Sweeney enters his ninth season in the Bruins front office and is in his sixth as Assistant General Manager. He joined Chiarelli’s staff in June of 2006 as the team’s Director of Player Development and added the position of Director of Hockey Operations to his resume in July of 2007 before being named Assistant GM.

“Don takes a lot of pride in the development and success of the younger players, most of whom come through Providence,” said Chiarelli. “Don has been in charge of Providence for some time now and he will continue to oversee that important relationship with enthusiasm and passion and ultimately, success.”

The 16-year NHL veteran was drafted by the Boston Bruins in the 1984 Draft (166th overall) after spending four seasons at Harvard University where he graduated with a degree in economics. The former NHL blueliner is one of just two defensemen and four players in team history to have played in over 1,000 games in a Boston sweater and still ranks third on the team’s all-time games played list.

“During the past eight years, I have been very fortunate to have been afforded the opportunity to work closely with some outstanding people in Providence,” said Sweeney. “I can fully attest to their total commitment to developing young men as both aspiring NHL Players and quality people. Our partnership with Providence is about providing an opportunity for Players to develop in a competitive and winning environment. Peter Chiarelli and the Bruins have chartered a relationship with H. Larue Renfroe and his staff that continuously reinforces the ideals of a successful Player Development System.”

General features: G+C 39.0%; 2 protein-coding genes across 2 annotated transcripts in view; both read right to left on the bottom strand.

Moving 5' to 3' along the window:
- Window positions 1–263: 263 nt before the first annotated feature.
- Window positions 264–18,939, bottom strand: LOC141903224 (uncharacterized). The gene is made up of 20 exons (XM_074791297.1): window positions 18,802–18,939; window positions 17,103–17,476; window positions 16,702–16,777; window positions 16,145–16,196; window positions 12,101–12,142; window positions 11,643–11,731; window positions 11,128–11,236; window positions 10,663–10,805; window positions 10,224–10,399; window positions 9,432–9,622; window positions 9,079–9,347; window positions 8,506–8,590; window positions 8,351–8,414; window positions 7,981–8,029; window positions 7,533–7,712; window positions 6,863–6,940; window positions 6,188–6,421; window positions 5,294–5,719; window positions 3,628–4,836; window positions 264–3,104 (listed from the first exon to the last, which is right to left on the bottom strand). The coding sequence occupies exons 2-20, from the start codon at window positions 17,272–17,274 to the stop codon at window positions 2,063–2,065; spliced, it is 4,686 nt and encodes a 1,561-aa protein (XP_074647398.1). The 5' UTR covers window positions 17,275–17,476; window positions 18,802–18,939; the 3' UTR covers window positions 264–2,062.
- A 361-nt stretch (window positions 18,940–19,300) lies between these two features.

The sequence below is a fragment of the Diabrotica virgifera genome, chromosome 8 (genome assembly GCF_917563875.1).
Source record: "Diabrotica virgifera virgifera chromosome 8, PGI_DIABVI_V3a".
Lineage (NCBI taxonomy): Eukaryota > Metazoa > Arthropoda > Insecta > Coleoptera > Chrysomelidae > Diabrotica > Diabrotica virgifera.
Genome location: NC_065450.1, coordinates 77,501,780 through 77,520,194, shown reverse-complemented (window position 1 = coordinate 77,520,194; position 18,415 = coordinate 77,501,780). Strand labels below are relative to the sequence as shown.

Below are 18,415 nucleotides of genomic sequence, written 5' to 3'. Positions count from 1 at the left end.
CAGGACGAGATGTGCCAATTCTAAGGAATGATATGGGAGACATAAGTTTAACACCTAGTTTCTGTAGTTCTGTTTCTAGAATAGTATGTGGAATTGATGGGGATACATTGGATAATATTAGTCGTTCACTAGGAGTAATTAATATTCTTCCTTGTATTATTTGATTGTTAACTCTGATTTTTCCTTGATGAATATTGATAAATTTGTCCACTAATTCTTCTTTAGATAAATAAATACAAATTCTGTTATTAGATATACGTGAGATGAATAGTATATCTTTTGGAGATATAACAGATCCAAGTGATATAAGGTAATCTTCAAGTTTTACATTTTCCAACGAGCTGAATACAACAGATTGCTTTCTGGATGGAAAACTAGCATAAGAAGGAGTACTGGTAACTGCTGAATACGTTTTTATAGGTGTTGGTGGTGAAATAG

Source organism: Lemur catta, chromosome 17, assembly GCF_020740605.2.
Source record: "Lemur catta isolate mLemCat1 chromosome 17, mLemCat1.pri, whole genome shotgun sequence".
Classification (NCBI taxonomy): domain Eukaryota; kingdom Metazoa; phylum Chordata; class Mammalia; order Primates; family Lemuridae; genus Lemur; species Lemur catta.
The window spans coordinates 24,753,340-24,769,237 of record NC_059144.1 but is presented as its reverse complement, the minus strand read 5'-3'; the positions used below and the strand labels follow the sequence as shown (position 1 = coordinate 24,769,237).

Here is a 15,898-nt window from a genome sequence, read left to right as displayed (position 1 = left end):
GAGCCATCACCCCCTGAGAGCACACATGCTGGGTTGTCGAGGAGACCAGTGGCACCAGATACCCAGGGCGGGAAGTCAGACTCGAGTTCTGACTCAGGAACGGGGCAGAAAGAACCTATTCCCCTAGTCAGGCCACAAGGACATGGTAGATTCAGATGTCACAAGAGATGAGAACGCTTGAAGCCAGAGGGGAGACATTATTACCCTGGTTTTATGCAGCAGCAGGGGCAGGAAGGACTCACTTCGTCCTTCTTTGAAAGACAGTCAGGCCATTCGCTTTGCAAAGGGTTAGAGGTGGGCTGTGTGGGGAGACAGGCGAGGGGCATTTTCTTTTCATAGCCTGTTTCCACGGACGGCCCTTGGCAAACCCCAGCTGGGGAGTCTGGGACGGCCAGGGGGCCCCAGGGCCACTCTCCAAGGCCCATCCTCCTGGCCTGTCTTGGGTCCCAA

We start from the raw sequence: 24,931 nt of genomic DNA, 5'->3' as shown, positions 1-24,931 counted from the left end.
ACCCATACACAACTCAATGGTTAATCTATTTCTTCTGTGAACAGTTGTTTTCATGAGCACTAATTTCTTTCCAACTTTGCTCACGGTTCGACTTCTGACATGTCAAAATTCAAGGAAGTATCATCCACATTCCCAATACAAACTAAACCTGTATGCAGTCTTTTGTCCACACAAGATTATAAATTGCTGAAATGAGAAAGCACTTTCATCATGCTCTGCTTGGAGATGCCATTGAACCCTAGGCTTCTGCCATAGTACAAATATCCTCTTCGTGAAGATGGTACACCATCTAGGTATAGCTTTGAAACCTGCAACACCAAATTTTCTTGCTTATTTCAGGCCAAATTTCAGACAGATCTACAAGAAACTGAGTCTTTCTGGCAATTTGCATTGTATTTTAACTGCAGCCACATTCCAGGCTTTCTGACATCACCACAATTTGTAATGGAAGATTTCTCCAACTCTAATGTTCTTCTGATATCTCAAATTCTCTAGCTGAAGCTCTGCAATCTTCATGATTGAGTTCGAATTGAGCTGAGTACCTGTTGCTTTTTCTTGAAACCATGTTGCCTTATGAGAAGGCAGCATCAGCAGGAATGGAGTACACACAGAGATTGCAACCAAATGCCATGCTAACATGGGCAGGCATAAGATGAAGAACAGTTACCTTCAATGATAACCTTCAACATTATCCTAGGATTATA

Pandolfo, 39, appeared in 899 NHL games throughout his career, notching 100 goals and 126 assists for 226 points. The forward also brings 131 games of postseason experience to Boston, where he racked up 11 goals and 22 assists, winning two Stanley Cups with the New Jersey Devils in 2000 and 2003. The Burlington, MA native played his final NHL season with the Boston Bruins in the 2012-13 season, where the winger skated in 18 games.
“Jay got a good sense of how we approach things during his time as a player here,” said Chiarelli. “He has a real common sense approach that focuses on commitment and dedication. These are attributes that he showed also as a player and he will use in development of our younger players and prospects.”

Prior to being drafted by the New Jersey Devils in the 1993 NHL Entry Draft (Second round, 32nd overall), Pandolfo skated four seasons at Boston University (1992-96) where he picked up a career 169 points (ranks 11th most in school history) and 79 goals (tied for ninth in school history). Under Head Coach Jack Parker and Assistant Coaches Bill Berglund, Mike Eruzione and Blaise MacDonald, Pandolfo and his BU teammates won the NCAA National Championship in 1995. The left wing was named Terrier Captain in 1996 – the same season he finished as the runner-up for the Hobey Baker Award.

“We are excited to have Jay rejoin the Bruins organization as he brings a wealth of NHL experience to our group,” said Sweeney. “He knows what it takes for forwards to play in all sorts of different roles on Stanley Cup winning teams. I believe Jay will be a huge asset to aid our staff in the development of our young players.”